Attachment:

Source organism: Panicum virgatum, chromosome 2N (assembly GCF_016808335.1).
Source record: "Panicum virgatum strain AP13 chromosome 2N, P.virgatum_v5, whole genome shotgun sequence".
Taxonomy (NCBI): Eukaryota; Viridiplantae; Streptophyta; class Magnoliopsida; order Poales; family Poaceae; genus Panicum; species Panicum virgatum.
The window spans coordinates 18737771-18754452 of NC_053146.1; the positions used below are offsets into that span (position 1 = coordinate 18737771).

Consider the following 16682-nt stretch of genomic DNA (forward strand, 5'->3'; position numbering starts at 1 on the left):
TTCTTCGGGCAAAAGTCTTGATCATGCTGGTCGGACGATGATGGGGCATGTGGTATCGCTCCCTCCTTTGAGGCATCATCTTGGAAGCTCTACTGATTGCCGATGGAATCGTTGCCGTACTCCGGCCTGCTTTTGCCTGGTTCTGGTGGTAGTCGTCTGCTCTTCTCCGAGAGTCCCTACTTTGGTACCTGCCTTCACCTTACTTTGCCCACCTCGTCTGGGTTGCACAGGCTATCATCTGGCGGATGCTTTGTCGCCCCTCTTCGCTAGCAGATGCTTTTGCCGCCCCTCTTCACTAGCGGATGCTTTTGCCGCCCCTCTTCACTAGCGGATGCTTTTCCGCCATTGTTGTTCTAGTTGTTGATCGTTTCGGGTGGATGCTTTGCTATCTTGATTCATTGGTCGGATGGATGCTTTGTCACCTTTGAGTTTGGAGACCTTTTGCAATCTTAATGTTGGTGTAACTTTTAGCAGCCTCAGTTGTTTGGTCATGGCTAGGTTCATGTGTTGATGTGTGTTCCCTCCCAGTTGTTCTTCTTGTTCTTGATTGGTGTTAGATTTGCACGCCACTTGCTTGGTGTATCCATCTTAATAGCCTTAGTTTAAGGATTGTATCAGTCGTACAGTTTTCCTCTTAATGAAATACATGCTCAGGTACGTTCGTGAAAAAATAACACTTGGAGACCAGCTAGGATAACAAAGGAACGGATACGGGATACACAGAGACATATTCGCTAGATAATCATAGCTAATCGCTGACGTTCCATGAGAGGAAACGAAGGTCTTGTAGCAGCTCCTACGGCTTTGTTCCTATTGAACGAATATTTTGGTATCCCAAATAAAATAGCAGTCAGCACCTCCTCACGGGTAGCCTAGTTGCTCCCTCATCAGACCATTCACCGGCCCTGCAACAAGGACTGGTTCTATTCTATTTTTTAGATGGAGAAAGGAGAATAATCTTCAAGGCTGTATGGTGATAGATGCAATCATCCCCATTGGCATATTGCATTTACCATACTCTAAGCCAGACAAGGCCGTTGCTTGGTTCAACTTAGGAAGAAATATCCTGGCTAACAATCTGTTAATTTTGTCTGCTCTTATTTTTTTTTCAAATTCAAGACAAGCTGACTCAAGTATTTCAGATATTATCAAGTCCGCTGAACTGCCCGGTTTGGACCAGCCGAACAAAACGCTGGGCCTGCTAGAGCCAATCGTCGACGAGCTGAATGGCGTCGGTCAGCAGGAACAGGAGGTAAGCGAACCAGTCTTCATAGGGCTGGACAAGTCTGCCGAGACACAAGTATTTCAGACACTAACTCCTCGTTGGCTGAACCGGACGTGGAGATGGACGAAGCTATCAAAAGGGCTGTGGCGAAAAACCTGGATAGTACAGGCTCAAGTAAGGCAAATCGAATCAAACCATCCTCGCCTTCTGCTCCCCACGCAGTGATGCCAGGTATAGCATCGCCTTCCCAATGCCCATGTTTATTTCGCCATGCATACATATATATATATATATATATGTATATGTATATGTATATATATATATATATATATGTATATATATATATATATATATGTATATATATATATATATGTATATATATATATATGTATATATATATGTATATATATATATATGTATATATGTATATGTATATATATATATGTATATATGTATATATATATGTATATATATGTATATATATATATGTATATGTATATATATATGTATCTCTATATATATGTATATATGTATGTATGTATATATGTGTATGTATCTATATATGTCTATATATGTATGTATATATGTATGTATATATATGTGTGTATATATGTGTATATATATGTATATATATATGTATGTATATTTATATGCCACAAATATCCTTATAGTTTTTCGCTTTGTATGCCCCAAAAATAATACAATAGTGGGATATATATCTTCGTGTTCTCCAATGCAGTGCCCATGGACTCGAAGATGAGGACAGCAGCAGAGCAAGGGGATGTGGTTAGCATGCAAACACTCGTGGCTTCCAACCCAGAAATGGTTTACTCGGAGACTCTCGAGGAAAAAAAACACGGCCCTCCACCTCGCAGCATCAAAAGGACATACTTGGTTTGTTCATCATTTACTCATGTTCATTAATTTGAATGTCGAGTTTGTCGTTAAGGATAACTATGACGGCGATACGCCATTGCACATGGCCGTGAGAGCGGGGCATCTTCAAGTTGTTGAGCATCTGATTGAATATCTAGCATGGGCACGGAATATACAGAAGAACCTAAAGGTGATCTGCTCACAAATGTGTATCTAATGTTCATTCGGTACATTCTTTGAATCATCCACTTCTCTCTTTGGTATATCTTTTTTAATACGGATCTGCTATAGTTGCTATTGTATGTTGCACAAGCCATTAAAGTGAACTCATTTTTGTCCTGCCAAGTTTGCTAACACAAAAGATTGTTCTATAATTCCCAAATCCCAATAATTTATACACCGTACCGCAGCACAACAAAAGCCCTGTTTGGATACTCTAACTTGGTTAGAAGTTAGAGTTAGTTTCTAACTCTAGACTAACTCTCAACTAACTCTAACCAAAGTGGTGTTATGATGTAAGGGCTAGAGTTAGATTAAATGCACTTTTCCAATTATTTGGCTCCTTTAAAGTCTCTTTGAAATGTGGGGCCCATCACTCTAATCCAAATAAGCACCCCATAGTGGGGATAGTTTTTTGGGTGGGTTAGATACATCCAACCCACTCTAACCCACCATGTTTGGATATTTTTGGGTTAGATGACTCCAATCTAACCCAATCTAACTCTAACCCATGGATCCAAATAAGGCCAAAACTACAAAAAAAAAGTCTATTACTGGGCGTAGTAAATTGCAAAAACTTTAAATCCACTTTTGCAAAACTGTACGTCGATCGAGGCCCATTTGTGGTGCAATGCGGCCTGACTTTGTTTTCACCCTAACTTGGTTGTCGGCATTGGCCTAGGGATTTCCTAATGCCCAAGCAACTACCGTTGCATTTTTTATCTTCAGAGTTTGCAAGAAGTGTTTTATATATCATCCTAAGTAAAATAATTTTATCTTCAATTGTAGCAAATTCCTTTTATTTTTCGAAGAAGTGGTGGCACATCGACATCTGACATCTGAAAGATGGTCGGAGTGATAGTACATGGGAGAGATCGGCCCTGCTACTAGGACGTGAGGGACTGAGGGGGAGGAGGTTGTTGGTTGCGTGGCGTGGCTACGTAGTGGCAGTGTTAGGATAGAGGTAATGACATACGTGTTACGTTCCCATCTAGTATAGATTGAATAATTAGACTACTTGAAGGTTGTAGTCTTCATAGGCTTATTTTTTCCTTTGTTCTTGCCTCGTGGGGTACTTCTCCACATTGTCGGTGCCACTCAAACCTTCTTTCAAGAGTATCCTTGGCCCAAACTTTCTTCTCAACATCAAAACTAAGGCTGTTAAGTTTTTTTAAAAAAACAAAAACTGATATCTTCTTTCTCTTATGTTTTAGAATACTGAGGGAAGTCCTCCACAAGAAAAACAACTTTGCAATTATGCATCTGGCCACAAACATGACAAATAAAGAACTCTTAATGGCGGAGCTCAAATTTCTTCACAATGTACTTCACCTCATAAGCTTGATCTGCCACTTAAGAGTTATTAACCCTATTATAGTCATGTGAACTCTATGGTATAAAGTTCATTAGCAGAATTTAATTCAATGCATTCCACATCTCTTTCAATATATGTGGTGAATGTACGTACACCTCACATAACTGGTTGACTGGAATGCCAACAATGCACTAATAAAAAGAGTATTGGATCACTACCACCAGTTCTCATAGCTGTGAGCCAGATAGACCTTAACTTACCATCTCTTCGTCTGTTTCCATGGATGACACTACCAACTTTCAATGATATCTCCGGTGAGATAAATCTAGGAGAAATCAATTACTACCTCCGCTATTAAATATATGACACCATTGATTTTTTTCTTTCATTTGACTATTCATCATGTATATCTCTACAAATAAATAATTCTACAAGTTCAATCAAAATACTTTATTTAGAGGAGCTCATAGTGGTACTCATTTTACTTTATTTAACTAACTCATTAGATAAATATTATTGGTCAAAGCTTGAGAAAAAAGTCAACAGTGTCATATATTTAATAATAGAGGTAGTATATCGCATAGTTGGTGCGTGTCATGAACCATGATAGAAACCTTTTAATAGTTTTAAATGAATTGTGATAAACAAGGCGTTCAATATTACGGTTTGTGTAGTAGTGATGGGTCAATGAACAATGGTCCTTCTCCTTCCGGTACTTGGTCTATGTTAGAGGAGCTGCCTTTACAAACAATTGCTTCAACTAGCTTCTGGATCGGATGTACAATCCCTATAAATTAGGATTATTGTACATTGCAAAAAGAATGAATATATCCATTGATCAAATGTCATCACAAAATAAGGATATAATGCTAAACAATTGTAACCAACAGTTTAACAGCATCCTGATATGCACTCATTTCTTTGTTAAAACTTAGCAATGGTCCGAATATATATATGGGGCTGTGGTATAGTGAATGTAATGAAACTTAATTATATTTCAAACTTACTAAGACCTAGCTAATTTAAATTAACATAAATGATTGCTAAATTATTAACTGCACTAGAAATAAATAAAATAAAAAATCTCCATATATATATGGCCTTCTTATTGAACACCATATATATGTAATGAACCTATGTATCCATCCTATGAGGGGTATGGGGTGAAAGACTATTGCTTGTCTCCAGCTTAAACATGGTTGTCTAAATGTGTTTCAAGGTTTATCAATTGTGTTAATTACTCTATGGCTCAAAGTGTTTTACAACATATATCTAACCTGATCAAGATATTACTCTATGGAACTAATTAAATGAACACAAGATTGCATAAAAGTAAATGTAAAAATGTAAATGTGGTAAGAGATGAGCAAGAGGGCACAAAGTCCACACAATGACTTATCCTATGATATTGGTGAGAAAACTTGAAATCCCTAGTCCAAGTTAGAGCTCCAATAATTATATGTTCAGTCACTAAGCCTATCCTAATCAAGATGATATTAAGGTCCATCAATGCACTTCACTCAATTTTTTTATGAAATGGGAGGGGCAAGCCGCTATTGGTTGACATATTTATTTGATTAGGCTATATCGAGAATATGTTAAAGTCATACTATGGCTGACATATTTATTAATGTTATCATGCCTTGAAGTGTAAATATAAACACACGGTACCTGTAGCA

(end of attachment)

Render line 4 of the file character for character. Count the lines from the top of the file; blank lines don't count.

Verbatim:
The window spans coordinates 18737771-18754452 of NC_053146.1; the positions used below are offsets into that span (position 1 = coordinate 18737771).